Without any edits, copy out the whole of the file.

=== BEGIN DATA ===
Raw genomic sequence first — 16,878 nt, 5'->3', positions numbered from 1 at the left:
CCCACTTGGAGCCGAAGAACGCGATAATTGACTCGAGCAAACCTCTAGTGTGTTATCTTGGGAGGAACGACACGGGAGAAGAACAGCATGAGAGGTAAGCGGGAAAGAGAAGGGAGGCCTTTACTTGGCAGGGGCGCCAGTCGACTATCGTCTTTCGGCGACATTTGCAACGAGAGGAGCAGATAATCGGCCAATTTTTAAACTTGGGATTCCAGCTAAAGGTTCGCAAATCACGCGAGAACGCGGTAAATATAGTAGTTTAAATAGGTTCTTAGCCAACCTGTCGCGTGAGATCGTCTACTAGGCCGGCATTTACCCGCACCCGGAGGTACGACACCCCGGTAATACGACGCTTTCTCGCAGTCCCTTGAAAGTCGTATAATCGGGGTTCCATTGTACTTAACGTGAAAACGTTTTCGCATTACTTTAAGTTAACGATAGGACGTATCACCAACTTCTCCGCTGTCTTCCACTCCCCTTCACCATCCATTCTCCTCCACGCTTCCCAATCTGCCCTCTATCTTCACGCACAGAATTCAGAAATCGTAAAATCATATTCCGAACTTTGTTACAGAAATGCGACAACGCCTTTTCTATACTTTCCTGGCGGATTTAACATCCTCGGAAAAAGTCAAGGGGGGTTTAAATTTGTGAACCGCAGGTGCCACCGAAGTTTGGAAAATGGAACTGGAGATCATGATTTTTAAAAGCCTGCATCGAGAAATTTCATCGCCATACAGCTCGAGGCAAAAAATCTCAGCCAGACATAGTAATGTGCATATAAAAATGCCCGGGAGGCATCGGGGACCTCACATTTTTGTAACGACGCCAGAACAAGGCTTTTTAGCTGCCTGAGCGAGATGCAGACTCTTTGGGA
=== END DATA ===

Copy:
Raw genomic sequence first — 16,878 nt, 5'->3', positions numbered from 1 at the left:
CCCACTTGGAGCCGAAGAACGCGATAATTGACTCGAGCAAACCTCTAGTGTGTTATCTTGGGAGGAACGACACGGGAGAAGAACAGCATGAGAGGTAAGCGGGAAAGAGAAGGGAGGCCTTTACTTGGCAGGGGCGCCAGTCGACTATCGTCTTTCGGCGACATTTGCAACGAGAGGAGCAGATAATCGGCCAATTTTTAAACTTGGGATTCCAGCTAAAGGTTCGCAAATCACGCGAGAACGCGGTAAATATAGTAGTTTAAATAGGTTCTTAGCCAACCTGTCGCGTGAGATCGTCTACTAGGCCGGCATTTACCCGCACCCGGAGGTACGACACCCCGGTAATACGACGCTTTCTCGCAGTCCCTTGAAAGTCGTATAATCGGGGTTCCATTGTACTTAACGTGAAAACGTTTTCGCATTACTTTAAGTTAACGATAGGACGTATCACCAACTTCTCCGCTGTCTTCCACTCCCCTTCACCATCCATTCTCCTCCACGCTTCCCAATCTGCCCTCTATCTTCACGCACAGAATTCAGAAATCGTAAAATCATATTCCGAACTTTGTTACAGAAATGCGACAACGCCTTTTCTATACTTTCCTGGCGGATTTAACATCCTCGGAAAAAGTCAAGGGGGGTTTAAATTTGTGAACCGCAGGTGCCACCGAAGTTTGGAAAATGGAACTGGAGATCATGATTTTTAAAAGCCTGCATCGAGAAATTTCATCGCCATACAGCTCGAGGCAAAAAATCTCAGCCAGACATAGTAATGTGCATATAAAAATGCCCGGGAGGCATCGGGGACCTCACATTTTTGTAACGACGCCAGAACAAGGCTTTTTAGCTGCCTGAGCGAGATGCAGACTCTTTGGGA